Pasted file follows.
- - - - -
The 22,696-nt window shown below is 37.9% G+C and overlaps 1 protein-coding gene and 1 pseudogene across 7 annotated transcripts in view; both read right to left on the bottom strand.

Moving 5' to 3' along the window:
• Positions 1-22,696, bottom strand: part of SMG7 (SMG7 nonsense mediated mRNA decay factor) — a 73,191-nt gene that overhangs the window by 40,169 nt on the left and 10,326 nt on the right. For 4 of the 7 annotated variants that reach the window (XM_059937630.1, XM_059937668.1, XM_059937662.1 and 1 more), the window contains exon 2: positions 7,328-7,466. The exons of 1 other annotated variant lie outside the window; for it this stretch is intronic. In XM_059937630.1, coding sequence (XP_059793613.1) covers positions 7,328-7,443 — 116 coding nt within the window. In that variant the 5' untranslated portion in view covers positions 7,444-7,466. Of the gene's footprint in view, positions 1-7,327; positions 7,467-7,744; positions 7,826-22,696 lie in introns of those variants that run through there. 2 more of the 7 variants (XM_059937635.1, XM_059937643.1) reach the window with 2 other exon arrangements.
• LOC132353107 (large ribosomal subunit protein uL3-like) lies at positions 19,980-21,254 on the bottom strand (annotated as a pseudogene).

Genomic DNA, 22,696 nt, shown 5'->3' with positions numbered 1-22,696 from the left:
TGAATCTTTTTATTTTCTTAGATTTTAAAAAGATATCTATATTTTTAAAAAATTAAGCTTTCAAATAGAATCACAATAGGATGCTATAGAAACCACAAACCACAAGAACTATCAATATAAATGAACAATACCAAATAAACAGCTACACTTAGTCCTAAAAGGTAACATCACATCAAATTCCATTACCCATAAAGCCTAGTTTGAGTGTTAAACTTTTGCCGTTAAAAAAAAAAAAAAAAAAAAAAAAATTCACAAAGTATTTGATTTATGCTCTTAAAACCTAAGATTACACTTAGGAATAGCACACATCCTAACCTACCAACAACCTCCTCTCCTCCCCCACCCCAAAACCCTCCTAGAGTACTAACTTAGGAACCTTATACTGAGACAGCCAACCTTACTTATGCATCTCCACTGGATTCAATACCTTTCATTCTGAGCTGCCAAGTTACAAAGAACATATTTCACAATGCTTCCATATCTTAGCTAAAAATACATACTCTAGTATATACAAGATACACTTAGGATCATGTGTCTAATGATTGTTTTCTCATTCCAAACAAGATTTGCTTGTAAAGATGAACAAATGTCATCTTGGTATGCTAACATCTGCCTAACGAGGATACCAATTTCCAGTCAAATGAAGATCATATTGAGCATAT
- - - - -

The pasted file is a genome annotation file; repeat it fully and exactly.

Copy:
The 22,696-nt window shown below is 37.9% G+C and overlaps 1 protein-coding gene and 1 pseudogene across 7 annotated transcripts in view; both read right to left on the bottom strand.

Moving 5' to 3' along the window:
• Positions 1-22,696, bottom strand: part of SMG7 (SMG7 nonsense mediated mRNA decay factor) — a 73,191-nt gene that overhangs the window by 40,169 nt on the left and 10,326 nt on the right. For 4 of the 7 annotated variants that reach the window (XM_059937630.1, XM_059937668.1, XM_059937662.1 and 1 more), the window contains exon 2: positions 7,328-7,466. The exons of 1 other annotated variant lie outside the window; for it this stretch is intronic. In XM_059937630.1, coding sequence (XP_059793613.1) covers positions 7,328-7,443 — 116 coding nt within the window. In that variant the 5' untranslated portion in view covers positions 7,444-7,466. Of the gene's footprint in view, positions 1-7,327; positions 7,467-7,744; positions 7,826-22,696 lie in introns of those variants that run through there. 2 more of the 7 variants (XM_059937635.1, XM_059937643.1) reach the window with 2 other exon arrangements.
• LOC132353107 (large ribosomal subunit protein uL3-like) lies at positions 19,980-21,254 on the bottom strand (annotated as a pseudogene).

Genomic DNA, 22,696 nt, shown 5'->3' with positions numbered 1-22,696 from the left:
TGAATCTTTTTATTTTCTTAGATTTTAAAAAGATATCTATATTTTTAAAAAATTAAGCTTTCAAATAGAATCACAATAGGATGCTATAGAAACCACAAACCACAAGAACTATCAATATAAATGAACAATACCAAATAAACAGCTACACTTAGTCCTAAAAGGTAACATCACATCAAATTCCATTACCCATAAAGCCTAGTTTGAGTGTTAAACTTTTGCCGTTAAAAAAAAAAAAAAAAAAAAAAAAATTCACAAAGTATTTGATTTATGCTCTTAAAACCTAAGATTACACTTAGGAATAGCACACATCCTAACCTACCAACAACCTCCTCTCCTCCCCCACCCCAAAACCCTCCTAGAGTACTAACTTAGGAACCTTATACTGAGACAGCCAACCTTACTTATGCATCTCCACTGGATTCAATACCTTTCATTCTGAGCTGCCAAGTTACAAAGAACATATTTCACAATGCTTCCATATCTTAGCTAAAAATACATACTCTAGTATATACAAGATACACTTAGGATCATGTGTCTAATGATTGTTTTCTCATTCCAAACAAGATTTGCTTGTAAAGATGAACAAATGTCATCTTGGTATGCTAACATCTGCCTAACGAGGATACCAATTTCCAGTCAAATGAAGATCATATTGAGCATAT